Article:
Limit Jump/Fly Height? (2D)

how could I limit my player from jumping too high? when i double jump and hold they keep going upwards but i would like to constrain or restrict the player from flying / jump too high.

if (Input.GetButtonDown("Jump") && isGrounded) //so if im on the ground
                {
    
                    myRigidbody.velocity = new Vector3(myRigidbody.velocity.x, jumpSpeed, 0f);
                    jumpSound.Play();
                    secondJumpAvail = true;  //jump and then set my double jump/fly to true!
                    Instantiate(burst2, gameObject.transform.position, burst.rotation); //if i am on the ground
                }
                  if (Input.GetButton("Jump") && !isGrounded) // then if i am jumping and im NOT on the ground do this here
                {
                    StartCoroutine("CanJump");
                    secondJumpAvail = true;
                    if (secondJumpAvail) // if my second jump is avail then do this in the curlys
                    {                    
                        myRigidbody.velocity = new Vector3(myRigidbody.velocity.x, jumpSpeed, 0f);             
                        if (transform.localPosition.y > 5)
                            secondJumpAvail = false;
                    }
                    else               
                    secondJumpAvail = false;
                }

You could make the variable jumpSpeed decrease depending on the time the button “Jump” is being pressed. For example, you probably could do something like this (not tested):

if (Input.GetButton("Jump") && !isGrounded)
{
    StartCoroutine("CanJump");
    secondJumpAvail = true;
    
    if (secondJumpAvail)
    {                    
        pressTimer += Time.deltaTime;
        newJumpSpeed  = Mathf.Lerp(jumpMaxSpeed, jumpMinSpeed, pressTimer / maxPressTime);

        myRigidbody.velocity = new Vector3(myRigidbody.velocity.x, newJumpSpeed , 0f);             
         
        
    } else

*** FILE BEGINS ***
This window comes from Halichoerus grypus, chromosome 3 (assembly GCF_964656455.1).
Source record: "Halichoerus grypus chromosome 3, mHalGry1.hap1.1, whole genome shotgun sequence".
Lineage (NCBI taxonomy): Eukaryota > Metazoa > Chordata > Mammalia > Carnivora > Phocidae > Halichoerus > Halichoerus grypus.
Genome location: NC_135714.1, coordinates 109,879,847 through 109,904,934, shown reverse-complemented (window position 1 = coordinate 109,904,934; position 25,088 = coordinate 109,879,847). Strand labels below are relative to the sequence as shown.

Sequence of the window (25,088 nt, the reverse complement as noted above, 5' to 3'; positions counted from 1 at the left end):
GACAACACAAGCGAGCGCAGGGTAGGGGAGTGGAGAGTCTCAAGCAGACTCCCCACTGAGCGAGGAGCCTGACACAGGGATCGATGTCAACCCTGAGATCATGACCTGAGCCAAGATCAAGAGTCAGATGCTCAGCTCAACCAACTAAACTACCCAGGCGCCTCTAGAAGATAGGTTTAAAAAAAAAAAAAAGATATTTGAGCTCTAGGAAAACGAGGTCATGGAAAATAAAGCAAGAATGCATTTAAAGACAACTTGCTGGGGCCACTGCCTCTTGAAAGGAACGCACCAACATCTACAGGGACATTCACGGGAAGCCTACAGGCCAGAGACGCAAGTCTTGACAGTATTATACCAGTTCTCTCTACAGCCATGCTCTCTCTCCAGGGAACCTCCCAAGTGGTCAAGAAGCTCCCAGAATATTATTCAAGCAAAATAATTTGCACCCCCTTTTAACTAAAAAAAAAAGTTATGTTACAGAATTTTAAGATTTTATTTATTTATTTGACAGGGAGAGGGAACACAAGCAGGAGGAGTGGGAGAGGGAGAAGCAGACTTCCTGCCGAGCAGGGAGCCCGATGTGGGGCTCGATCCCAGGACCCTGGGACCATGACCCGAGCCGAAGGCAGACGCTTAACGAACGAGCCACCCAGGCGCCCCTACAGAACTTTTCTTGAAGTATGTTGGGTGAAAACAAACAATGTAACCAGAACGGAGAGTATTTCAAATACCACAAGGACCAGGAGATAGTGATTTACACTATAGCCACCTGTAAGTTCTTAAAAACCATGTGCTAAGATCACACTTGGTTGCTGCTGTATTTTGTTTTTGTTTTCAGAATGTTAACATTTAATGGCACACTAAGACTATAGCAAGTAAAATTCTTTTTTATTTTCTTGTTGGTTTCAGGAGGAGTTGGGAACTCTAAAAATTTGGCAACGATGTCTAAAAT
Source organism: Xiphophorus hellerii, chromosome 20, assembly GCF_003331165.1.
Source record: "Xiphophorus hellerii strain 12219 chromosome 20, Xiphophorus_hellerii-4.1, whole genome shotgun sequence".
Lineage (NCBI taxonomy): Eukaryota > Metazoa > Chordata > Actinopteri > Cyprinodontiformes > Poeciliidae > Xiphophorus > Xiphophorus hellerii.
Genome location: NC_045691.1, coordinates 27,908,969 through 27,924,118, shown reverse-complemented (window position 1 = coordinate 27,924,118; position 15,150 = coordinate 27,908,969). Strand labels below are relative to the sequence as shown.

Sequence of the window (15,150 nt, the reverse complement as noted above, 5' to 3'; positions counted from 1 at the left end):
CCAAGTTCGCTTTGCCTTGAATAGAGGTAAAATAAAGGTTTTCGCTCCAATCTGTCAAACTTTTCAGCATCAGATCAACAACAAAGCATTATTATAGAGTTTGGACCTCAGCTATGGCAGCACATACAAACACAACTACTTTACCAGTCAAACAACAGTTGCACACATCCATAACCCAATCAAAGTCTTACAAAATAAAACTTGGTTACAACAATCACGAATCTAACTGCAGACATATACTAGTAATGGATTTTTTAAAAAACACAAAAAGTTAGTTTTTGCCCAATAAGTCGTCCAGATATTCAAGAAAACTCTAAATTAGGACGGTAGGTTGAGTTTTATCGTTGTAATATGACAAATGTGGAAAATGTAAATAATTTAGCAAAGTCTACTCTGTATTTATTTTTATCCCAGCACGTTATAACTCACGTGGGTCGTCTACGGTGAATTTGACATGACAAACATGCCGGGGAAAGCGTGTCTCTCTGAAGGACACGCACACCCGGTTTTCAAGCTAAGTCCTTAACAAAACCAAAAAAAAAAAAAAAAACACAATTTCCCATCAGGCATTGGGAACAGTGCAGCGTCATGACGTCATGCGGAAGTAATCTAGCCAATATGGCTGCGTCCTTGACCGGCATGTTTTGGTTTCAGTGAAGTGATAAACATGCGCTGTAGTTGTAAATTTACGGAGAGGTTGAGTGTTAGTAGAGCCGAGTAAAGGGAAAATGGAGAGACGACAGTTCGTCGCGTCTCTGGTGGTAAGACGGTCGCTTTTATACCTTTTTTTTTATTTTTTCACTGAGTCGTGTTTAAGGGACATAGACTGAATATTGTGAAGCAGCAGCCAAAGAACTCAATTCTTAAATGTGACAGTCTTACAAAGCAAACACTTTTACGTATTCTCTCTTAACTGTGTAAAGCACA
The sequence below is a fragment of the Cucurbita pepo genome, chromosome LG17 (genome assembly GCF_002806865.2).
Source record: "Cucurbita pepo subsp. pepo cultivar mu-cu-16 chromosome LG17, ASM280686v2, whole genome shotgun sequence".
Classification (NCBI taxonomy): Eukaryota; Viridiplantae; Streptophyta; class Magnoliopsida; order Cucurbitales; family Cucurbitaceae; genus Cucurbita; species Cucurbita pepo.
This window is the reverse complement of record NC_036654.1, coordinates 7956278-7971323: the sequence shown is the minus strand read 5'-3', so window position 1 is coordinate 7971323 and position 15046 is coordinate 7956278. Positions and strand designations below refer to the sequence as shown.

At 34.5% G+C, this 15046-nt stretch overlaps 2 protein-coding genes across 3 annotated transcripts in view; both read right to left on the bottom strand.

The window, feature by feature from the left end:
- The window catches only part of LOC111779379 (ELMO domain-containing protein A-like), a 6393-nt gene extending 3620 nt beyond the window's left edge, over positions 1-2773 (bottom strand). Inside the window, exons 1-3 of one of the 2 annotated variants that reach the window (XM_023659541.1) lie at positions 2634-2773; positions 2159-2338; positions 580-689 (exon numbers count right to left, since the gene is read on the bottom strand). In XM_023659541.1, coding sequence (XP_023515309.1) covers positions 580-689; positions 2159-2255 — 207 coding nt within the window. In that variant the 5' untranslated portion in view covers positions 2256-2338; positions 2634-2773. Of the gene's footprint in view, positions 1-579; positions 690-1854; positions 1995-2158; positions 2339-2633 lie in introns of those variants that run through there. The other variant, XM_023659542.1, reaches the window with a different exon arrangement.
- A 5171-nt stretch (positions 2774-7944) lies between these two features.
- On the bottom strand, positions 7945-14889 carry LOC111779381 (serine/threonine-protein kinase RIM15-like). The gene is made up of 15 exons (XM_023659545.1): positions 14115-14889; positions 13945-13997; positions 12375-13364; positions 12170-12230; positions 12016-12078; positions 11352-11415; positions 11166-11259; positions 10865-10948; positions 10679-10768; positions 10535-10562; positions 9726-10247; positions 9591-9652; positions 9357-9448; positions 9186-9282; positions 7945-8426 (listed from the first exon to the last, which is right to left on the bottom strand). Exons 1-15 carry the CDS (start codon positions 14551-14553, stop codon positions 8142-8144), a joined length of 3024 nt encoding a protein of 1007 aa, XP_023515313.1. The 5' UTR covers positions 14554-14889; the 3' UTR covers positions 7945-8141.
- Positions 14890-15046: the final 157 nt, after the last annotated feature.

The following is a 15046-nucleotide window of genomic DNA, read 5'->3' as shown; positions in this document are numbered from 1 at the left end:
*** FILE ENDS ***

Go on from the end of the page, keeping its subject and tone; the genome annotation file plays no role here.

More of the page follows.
{
        pressTimer = 0f;
    }

    if (pressTimer > maxPressTime)
            secondJumpAvail = false;
   }

Basically the idea consists in having a variable controlling the time the user is pressing the jump button and another one to be the limit of time the jump button can be pressed in this manner. Doing the way I did with lerp you can go from an interval of [jumpMaxSpeed, jumpMinSpeed], meaning that as long as the button is being pressed the object velocity will decrease in time. Hope it helps.

Maybe try using Mathf.Clamp() to clamp the y-velocity?

// Not tested:
const float minVelo = 1000; // The lowest the y-velocity can get.
const float maxVelo = 5; // The highest the y-velocity can get.
Vector3 velo = myRigidbody.velocity;
float clampedY = Math.Clamp(velo.y, minVelo, maxVelo);
myRigidbody.velocity = new Vector3 (velo.x, clampedY, 0);

LTonon’s idea would probably work better, depends on what you want to achieve.

If you don’t want to limit your velocity to prevent you from exceeding your desired height-limit, you can perform distance checking to stop the player from exceeding it.

E.g., here is an untested code snippet for doing it in a coroutine:

    float maxJumpDist = 5;
    Rigidbody rbody = this.getComponent<Rigidbody>();
    
    IEnumerator playerJump()
    {
    	Vector3 p0 = this.transform.position;	//	assuming 'this' is the player
    	
    	yield return new WaitUntil(
    		(() => Vector3.Distance(p0, this.transform.position) >= maxJumpDist) ||	//	stop the player
    		isGrounded()	//	in case the player never exceeds the full height.
    	);
	
	rbody.velocity.y = 0;	//	redundant if already grounded, but affect anything.

	yield break;
}

(Code not tested.)

Though this does not necessarily guarantee the player will not surpass the limit. It stops them the frame after they reach/exceed the limit.

To stop them from reaching it, simply add the velocity of their jump for the next frame (using Time.deltaTime) to the current distance in the check to see if they reached/exceeded the bounds.

In this event, you could set their position to be at the exact limit in the next frame and reduce their jump-velocity to 0 still so they don’t fall a few fractions of a unit short (which helps guarantee lower frame rate machines achieve the same result as a higher frame rate, though this effect is marginal in most cases).

@ KUFgoddess , watch this tutorial , it will help you.